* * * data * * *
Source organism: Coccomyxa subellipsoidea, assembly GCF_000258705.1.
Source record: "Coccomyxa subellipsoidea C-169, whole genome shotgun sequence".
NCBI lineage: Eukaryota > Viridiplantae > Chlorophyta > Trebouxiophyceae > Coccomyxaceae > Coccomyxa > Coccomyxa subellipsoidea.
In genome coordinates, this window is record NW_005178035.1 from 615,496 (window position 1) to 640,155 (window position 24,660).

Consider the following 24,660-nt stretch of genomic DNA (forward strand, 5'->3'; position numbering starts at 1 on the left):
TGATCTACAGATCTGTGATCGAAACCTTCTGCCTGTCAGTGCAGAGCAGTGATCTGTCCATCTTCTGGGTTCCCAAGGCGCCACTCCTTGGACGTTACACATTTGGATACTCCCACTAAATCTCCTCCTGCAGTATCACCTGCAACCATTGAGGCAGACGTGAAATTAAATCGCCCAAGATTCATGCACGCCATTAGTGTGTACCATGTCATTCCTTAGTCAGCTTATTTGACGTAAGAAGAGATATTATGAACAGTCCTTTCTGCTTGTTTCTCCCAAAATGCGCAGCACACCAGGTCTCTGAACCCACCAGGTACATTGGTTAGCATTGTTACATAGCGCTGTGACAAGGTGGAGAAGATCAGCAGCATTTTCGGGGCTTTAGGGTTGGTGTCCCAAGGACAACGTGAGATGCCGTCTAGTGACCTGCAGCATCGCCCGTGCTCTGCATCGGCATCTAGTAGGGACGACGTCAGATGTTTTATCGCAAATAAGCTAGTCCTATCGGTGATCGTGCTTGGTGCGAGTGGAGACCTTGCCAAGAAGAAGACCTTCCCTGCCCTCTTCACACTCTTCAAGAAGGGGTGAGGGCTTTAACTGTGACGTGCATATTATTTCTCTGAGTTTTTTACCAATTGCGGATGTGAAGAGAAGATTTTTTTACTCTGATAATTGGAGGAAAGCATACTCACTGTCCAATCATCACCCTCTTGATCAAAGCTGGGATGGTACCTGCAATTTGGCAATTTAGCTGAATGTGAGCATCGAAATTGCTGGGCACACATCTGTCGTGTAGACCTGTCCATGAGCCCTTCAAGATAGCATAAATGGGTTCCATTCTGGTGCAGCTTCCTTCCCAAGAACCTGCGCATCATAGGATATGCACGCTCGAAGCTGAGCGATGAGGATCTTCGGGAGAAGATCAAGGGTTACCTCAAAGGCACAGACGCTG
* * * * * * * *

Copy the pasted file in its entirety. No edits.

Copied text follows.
Source organism: Coccomyxa subellipsoidea, assembly GCF_000258705.1.
Source record: "Coccomyxa subellipsoidea C-169, whole genome shotgun sequence".
NCBI lineage: Eukaryota > Viridiplantae > Chlorophyta > Trebouxiophyceae > Coccomyxaceae > Coccomyxa > Coccomyxa subellipsoidea.
In genome coordinates, this window is record NW_005178035.1 from 615,496 (window position 1) to 640,155 (window position 24,660).

Consider the following 24,660-nt stretch of genomic DNA (forward strand, 5'->3'; position numbering starts at 1 on the left):
TGATCTACAGATCTGTGATCGAAACCTTCTGCCTGTCAGTGCAGAGCAGTGATCTGTCCATCTTCTGGGTTCCCAAGGCGCCACTCCTTGGACGTTACACATTTGGATACTCCCACTAAATCTCCTCCTGCAGTATCACCTGCAACCATTGAGGCAGACGTGAAATTAAATCGCCCAAGATTCATGCACGCCATTAGTGTGTACCATGTCATTCCTTAGTCAGCTTATTTGACGTAAGAAGAGATATTATGAACAGTCCTTTCTGCTTGTTTCTCCCAAAATGCGCAGCACACCAGGTCTCTGAACCCACCAGGTACATTGGTTAGCATTGTTACATAGCGCTGTGACAAGGTGGAGAAGATCAGCAGCATTTTCGGGGCTTTAGGGTTGGTGTCCCAAGGACAACGTGAGATGCCGTCTAGTGACCTGCAGCATCGCCCGTGCTCTGCATCGGCATCTAGTAGGGACGACGTCAGATGTTTTATCGCAAATAAGCTAGTCCTATCGGTGATCGTGCTTGGTGCGAGTGGAGACCTTGCCAAGAAGAAGACCTTCCCTGCCCTCTTCACACTCTTCAAGAAGGGGTGAGGGCTTTAACTGTGACGTGCATATTATTTCTCTGAGTTTTTTACCAATTGCGGATGTGAAGAGAAGATTTTTTTACTCTGATAATTGGAGGAAAGCATACTCACTGTCCAATCATCACCCTCTTGATCAAAGCTGGGATGGTACCTGCAATTTGGCAATTTAGCTGAATGTGAGCATCGAAATTGCTGGGCACACATCTGTCGTGTAGACCTGTCCATGAGCCCTTCAAGATAGCATAAATGGGTTCCATTCTGGTGCAGCTTCCTTCCCAAGAACCTGCGCATCATAGGATATGCACGCTCGAAGCTGAGCGATGAGGATCTTCGGGAGAAGATCAAGGGTTACCTCAAAGGCACAGACGCTG